Republicans are fond of describing Prince Charles as one of their chief assets.
They are right to do so. Reports that members of his staff have been working full-time in Whitehall – in departments in which the Prince has an express interest – have angered ministers and again raised the question of whether the Prince has any proper understanding of his constitutional position and the limits this imposes on interference in politics. The fact that it follows on from reports of a sharp increase in the number of private meetings between the Prince and ministers can only fuel suspicions in people’s minds that the heir to the throne is an obsessive meddler.
The Prince certainly has form here. He was embarrassed – or should have been – when freedom-of-information requests a few years ago revealed the extent of his private correspondence with ministers in Gordon Brown’s cabinet on matters ranging from hospital design to the housing supply. There soon followed a storm over the Prince’s intervention with the Emir of Qatar, which resulted in the Qataris blocking Richard Rogers’s redevelopment of the Chelsea Barracks in London, a pyrrhic victory that prompted several leading architects to sign an open letter accusing the Prince of abusing his position.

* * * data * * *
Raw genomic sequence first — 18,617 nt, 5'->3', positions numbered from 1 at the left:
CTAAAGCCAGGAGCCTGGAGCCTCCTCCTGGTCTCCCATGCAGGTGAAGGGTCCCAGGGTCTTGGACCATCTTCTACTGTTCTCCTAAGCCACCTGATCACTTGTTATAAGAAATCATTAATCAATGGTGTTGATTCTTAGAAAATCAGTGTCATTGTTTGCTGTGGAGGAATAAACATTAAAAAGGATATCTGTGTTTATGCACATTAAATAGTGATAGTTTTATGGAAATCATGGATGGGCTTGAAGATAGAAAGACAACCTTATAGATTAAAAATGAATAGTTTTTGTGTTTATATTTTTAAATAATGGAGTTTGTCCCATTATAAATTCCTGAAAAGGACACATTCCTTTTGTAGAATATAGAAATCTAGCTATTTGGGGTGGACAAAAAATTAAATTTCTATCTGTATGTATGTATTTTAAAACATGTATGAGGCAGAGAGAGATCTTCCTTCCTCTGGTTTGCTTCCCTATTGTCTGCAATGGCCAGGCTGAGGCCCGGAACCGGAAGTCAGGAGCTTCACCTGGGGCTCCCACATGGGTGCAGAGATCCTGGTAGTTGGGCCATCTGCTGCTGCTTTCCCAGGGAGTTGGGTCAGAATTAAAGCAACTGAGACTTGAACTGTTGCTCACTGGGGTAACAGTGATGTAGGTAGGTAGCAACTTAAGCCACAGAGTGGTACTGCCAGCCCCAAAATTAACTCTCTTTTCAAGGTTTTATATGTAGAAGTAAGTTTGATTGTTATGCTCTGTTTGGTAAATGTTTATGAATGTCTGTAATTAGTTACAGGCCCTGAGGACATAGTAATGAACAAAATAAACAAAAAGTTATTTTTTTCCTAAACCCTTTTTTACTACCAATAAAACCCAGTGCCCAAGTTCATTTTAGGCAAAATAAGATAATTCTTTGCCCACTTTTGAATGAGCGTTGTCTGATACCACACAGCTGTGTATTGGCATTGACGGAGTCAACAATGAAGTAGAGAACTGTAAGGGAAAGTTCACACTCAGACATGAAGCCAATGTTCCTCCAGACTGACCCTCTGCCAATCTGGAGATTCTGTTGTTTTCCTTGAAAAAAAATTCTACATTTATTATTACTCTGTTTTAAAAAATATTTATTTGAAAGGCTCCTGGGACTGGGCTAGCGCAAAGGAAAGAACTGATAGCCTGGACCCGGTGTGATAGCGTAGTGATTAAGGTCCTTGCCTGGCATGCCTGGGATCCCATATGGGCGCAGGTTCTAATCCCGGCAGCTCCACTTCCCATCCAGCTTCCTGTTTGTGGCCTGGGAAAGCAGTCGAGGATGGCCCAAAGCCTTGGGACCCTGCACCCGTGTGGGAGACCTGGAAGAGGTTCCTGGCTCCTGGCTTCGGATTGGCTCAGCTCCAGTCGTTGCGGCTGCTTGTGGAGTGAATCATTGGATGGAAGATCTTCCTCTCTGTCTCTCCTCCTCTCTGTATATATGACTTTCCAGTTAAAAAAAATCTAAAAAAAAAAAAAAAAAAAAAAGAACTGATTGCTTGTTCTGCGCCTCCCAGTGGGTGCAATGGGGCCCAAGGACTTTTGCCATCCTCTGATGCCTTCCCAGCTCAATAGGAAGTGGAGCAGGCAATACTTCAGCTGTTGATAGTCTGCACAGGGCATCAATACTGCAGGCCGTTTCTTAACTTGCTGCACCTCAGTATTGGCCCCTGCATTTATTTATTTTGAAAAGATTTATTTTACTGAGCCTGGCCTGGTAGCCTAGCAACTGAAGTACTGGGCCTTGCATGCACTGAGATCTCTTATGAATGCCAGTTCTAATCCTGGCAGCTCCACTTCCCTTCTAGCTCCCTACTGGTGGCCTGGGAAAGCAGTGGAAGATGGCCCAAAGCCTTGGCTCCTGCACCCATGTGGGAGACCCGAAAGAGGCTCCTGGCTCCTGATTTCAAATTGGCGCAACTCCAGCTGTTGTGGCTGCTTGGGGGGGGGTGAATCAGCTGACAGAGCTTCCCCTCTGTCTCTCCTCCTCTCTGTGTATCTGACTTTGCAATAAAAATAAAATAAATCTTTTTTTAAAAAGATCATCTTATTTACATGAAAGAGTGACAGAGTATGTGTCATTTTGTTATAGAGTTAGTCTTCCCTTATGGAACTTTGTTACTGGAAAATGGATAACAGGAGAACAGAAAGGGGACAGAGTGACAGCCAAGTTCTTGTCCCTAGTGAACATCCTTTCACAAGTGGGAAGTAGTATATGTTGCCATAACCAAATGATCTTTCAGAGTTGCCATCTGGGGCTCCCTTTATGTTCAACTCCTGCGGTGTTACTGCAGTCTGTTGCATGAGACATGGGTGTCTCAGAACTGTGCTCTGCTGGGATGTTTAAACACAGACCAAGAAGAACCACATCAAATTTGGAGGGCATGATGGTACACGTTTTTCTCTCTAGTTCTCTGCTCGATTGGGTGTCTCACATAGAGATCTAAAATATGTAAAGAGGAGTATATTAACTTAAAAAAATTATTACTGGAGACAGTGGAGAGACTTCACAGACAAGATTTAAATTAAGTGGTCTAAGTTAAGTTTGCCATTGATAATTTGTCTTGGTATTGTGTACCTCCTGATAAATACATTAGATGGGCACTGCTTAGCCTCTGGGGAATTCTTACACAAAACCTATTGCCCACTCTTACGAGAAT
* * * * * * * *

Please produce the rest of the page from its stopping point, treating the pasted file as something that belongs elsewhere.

One of Prince Charles’s problems, paradoxically, is the popularity of his mother, which seems to have persuaded him that however much obloquy he attracts, the monarchy will carry on regardless. If this is his reasoning, it is faulty. The number of diehard royalists may be significant but their ranks are dwarfed by those who judge the system on its merits, and who are not persuaded of the merits of politically ambitious princes and kings. Charles risks becoming the monarchy’s grave-digger, before he even becomes a monarch.